Last Thursday evening (and admittedly every Thursday since
Halloween okay, okay, early to mid-October), I jumped up, wide-eyed with a toothy grin that stretched from ear to ear, shrieking hysterically to anyone nearby that would listen or pretend to listen (including our periwinkle-colored beta fish that swims ever-so-carelessly in his newly-purchased and attractively-decorated tank next to the kitchen): “Oh my god, oh my god! It’s almost Thanksgiving!”
Do we really even need to wonder why?! I love Thanksgiving: the never ending grocery list and wish list for the subsequent Black Friday, the utter madness of stiff, over-sized metal shopping carts running into each other at Costco, Sam’s Club, and any other supermarket imaginable, the mindless snatching of every possible thing in sight paired with the constant little voice of reassurance inside your head telling you “you’re definitely going to need this for Thanksgiving dinner and if not, you’ll definitely use it later” even when you pretty much already know you won’t, and the frenzy and mess involved in prepping and cooking everything from appetizers to sides and main courses to how can we possibly forget, desserts (notice the plural). I can even candidly say I
kind of enjoy the all-consuming, I-can’t-breathe-nor-take-another-bite kind of food coma that is imminently self-inflicted by every participant. Seriously though, is that wrong? I love Thanksgiving. The whole sha-bang.
Most of all though, I love what Thanksgiving implies: the gathering of loved ones, the harvesting of good food and good people. I didn’t grow up celebrating the American Thanksgiving. In fact, I doubt my Korean family so much as recognizes the holiday as more than an extra day off from school for my sister and I (since we both attended international schools living in Korea). Regardless of this unfortunate depreciation of this revered day by my family, it has quickly become my favorite holiday – one that, over the past few years, I have made my own.
My Thanksgivings don’t really consist of the standard rituals or traditions. It has been spent with different people and different families, eating different variations of the classic dishes every year. Last year, I baked this Bourbon Pumpkin Cheesecake for my friend Malia and her family who generously invited me to their family Thanksgiving lunch. It was absolutely gorgeous, an irresistible hit. This year, I plan to bake it again, but this time for a dinner that my roommates and I are hosting for others. This will be my new ritual and tradition. Not necessarily to always bake this amazing Bourbon Pumpkin Cheesecake for myself and for others (though I’d more than happily comply to doing), but to spend it with the people who have adopted me into their families, the people that I have adopted to form my own. I can’t even begin to give enough thanks. Happy Thanksgiving.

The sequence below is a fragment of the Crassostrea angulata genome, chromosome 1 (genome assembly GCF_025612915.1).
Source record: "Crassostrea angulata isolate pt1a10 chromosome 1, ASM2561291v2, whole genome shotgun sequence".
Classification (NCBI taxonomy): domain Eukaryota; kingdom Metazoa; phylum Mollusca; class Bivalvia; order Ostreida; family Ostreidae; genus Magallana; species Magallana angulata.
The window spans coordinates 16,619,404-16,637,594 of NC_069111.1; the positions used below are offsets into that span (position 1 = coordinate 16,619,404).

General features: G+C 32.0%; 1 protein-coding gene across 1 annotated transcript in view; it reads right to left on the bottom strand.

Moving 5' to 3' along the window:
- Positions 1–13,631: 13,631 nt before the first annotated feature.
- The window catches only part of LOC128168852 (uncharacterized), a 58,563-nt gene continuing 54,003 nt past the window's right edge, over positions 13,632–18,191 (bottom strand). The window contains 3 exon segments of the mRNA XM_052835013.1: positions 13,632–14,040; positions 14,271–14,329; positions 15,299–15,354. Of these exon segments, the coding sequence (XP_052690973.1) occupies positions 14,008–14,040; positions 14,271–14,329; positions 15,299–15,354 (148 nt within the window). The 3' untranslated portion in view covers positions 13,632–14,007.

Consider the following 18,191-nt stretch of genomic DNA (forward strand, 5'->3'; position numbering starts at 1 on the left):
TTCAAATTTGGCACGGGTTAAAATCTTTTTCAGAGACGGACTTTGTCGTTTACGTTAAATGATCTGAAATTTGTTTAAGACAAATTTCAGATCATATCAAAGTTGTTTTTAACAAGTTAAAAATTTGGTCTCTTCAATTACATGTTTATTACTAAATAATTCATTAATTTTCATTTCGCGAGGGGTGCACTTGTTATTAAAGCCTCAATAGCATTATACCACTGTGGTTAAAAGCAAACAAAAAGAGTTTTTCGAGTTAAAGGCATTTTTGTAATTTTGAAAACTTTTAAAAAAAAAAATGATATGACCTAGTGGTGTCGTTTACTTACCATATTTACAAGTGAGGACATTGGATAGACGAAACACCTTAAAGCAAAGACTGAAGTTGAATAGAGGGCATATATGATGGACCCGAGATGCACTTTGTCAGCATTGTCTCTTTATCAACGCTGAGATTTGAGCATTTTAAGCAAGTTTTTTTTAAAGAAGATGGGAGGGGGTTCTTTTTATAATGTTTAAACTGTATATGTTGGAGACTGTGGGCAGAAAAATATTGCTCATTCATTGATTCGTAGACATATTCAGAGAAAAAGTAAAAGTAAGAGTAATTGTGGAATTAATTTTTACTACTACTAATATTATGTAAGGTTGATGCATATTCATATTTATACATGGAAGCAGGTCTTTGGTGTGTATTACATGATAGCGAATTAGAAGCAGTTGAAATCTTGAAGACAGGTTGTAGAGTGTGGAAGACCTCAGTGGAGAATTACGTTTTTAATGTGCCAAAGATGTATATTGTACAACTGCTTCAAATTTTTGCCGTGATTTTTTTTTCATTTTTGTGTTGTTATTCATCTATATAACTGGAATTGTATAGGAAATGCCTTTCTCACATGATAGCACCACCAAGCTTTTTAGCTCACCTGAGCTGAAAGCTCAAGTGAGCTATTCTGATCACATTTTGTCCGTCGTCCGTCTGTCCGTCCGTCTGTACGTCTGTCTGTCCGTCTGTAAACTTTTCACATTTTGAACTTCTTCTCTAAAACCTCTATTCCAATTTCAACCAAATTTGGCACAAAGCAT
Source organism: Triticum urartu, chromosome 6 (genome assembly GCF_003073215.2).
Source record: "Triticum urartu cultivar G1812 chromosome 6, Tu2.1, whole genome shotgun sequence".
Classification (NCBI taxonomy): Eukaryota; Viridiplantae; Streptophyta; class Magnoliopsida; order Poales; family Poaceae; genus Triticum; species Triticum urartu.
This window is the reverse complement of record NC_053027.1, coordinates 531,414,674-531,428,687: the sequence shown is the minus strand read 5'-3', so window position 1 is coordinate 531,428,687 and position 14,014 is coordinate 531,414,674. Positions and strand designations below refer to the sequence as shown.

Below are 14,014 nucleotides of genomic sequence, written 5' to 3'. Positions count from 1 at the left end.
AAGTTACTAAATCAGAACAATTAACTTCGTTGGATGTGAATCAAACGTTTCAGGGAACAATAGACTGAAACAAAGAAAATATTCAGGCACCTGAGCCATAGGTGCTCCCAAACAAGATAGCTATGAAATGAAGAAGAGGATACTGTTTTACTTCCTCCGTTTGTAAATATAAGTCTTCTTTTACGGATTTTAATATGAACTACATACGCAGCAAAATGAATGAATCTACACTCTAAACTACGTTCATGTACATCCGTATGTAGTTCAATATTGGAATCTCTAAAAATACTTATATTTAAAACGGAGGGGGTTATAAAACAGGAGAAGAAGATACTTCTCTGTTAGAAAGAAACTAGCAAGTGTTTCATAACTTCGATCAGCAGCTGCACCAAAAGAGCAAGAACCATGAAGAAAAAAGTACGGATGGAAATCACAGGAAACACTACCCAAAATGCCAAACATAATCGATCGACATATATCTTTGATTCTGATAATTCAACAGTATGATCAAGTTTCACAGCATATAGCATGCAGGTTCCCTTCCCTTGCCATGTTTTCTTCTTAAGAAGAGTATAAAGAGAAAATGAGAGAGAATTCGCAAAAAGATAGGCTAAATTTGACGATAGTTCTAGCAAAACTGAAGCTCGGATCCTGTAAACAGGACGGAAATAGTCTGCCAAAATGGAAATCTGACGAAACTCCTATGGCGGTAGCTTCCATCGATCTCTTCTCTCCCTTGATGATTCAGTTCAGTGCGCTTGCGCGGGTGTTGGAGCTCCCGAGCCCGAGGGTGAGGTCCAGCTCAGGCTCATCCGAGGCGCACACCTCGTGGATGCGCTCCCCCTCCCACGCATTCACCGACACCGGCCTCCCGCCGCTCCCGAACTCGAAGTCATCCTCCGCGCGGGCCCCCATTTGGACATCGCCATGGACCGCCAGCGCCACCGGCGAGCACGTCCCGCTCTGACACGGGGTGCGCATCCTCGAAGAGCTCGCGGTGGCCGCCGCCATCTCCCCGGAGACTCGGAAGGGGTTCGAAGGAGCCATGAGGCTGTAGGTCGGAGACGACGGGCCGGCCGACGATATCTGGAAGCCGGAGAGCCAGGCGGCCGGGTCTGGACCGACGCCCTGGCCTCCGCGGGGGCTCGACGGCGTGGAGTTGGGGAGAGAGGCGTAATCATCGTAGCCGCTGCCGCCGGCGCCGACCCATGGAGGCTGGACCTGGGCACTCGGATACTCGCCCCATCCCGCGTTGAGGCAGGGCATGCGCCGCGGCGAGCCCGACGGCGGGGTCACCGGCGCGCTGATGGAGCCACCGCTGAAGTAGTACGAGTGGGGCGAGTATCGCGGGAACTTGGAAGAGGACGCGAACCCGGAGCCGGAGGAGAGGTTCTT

Bourbon Pumpkin Cheesecake
Adapted from Smitten Kitchen (seriously, I am smitten!)
3/4 cup graham cracker crumbs (from five 4 3/4- by 2 1/4-inch crackers)
1/2 cup pecans (1 3/4 ounce), finely chopped
1/4 cup packed light brown sugar
1/4 cup granulated sugar
1/2 stick (1/4 cup) unsalted butter, melted and cooled
1 1/2 cups canned solid-pack pumpkin
3 large eggs
1/2 cup packed light brown sugar
2 tablespoons heavy cream
1 teaspoon vanilla
1 tablespoon bourbon liqueur or bourbon (optional, but not for me at least)
1/2 cup granulated sugar
1 tablespoon cornstarch
1 1/2 teaspoons cinnamon
1/2 teaspoon freshly grated nutmeg
1/2 teaspoon ground ginger
1/2 teaspoon salt
3 (8 ounce) packages cream cheese, at room temperature
2 cups sour cream (20 ounces)
2 tablespoons granulated sugar
1 tablespoon bourbon liqueur or bourbon (optional)
Garnish: pecan halves
Invert bottom of a 9-inch springform pan (to create flat bottom, which will make it easier to remove cake from pan), then lock on side and butter pan.
Stir together crumbs, pecans, sugars, and butter in a bowl until combined well. Press crumb mixture evenly onto bottom and 1/2 inch up side of pan, then chill crust, 1 hour.
Make filling and bake cheesecake:
Put oven rack in middle position and Preheat oven to 350°F.
Whisk together pumpkin, eggs, brown sugar, cream, vanilla, and liqueur (if using) in a bowl until combined.
Stir together granulated sugar, cornstarch, cinnamon, nutmeg, ginger, and salt in large bowl.
Add cream cheese and beat with an electric mixer at high speed until creamy and smooth, about 3 minutes. Reduce speed to medium, then add pumpkin mixture and beat until smooth.
Pour filling into crust, smoothing top, then put springform pan in a shallow baking pan (in case springform leaks). Bake until center is just set, 50 to 60 minutes. Transfer to rack and cool 5 minutes. (Leave oven on.)
Whisk together sour cream, sugar, and liqueur (if using) in a bowl, then spread on top of cheesecake and bake 5 additional minutes.
Cool cheesecake completely in pan on rack, about 3 hours.
Chill, covered, until cold, at least 4 hours. Remove side of pan and bring to room temperature before serving.
Baked cheesecake can be chilled, covered, up to 2 days.